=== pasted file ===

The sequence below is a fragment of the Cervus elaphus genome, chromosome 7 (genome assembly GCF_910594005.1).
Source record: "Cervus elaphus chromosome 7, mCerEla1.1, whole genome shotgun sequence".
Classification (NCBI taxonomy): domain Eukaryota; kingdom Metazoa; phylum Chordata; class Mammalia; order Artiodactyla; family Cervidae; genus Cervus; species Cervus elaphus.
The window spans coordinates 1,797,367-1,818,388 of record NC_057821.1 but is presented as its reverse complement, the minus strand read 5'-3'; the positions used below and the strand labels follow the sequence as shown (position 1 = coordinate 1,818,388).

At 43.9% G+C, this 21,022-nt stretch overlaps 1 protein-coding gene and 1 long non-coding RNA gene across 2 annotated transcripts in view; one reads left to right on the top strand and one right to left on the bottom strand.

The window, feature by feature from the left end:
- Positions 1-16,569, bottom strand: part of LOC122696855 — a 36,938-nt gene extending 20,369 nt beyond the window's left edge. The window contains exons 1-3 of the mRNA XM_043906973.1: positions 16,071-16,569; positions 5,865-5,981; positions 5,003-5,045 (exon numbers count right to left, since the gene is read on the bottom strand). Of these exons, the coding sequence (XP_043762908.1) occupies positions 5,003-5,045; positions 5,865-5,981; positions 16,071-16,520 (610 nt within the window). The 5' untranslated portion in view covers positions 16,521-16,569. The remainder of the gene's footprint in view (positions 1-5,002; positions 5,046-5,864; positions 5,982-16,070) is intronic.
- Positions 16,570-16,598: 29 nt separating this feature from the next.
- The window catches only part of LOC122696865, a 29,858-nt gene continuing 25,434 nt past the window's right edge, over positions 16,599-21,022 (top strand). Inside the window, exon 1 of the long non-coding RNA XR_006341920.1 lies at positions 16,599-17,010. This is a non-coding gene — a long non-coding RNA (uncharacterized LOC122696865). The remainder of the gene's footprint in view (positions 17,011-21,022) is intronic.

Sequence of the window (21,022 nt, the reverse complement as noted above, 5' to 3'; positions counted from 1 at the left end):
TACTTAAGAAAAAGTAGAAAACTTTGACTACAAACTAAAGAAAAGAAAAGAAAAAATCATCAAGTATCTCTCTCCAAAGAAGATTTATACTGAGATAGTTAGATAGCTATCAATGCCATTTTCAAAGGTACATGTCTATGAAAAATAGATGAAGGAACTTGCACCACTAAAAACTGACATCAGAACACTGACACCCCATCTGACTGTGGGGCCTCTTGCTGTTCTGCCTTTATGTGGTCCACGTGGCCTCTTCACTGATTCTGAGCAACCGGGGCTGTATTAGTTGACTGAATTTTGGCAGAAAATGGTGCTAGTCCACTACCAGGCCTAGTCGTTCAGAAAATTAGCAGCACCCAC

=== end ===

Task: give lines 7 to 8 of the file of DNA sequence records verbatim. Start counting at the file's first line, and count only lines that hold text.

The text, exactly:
- Positions 1-16,569, bottom strand: part of LOC122696855 — a 36,938-nt gene extending 20,369 nt beyond the window's left edge. The window contains exons 1-3 of the mRNA XM_043906973.1: positions 16,071-16,569; positions 5,865-5,981; positions 5,003-5,045 (exon numbers count right to left, since the gene is read on the bottom strand). Of these exons, the coding sequence (XP_043762908.1) occupies positions 5,003-5,045; positions 5,865-5,981; positions 16,071-16,520 (610 nt within the window). The 5' untranslated portion in view covers positions 16,521-16,569. The remainder of the gene's footprint in view (positions 1-5,002; positions 5,046-5,864; positions 5,982-16,070) is intronic.
- Positions 16,570-16,598: 29 nt separating this feature from the next.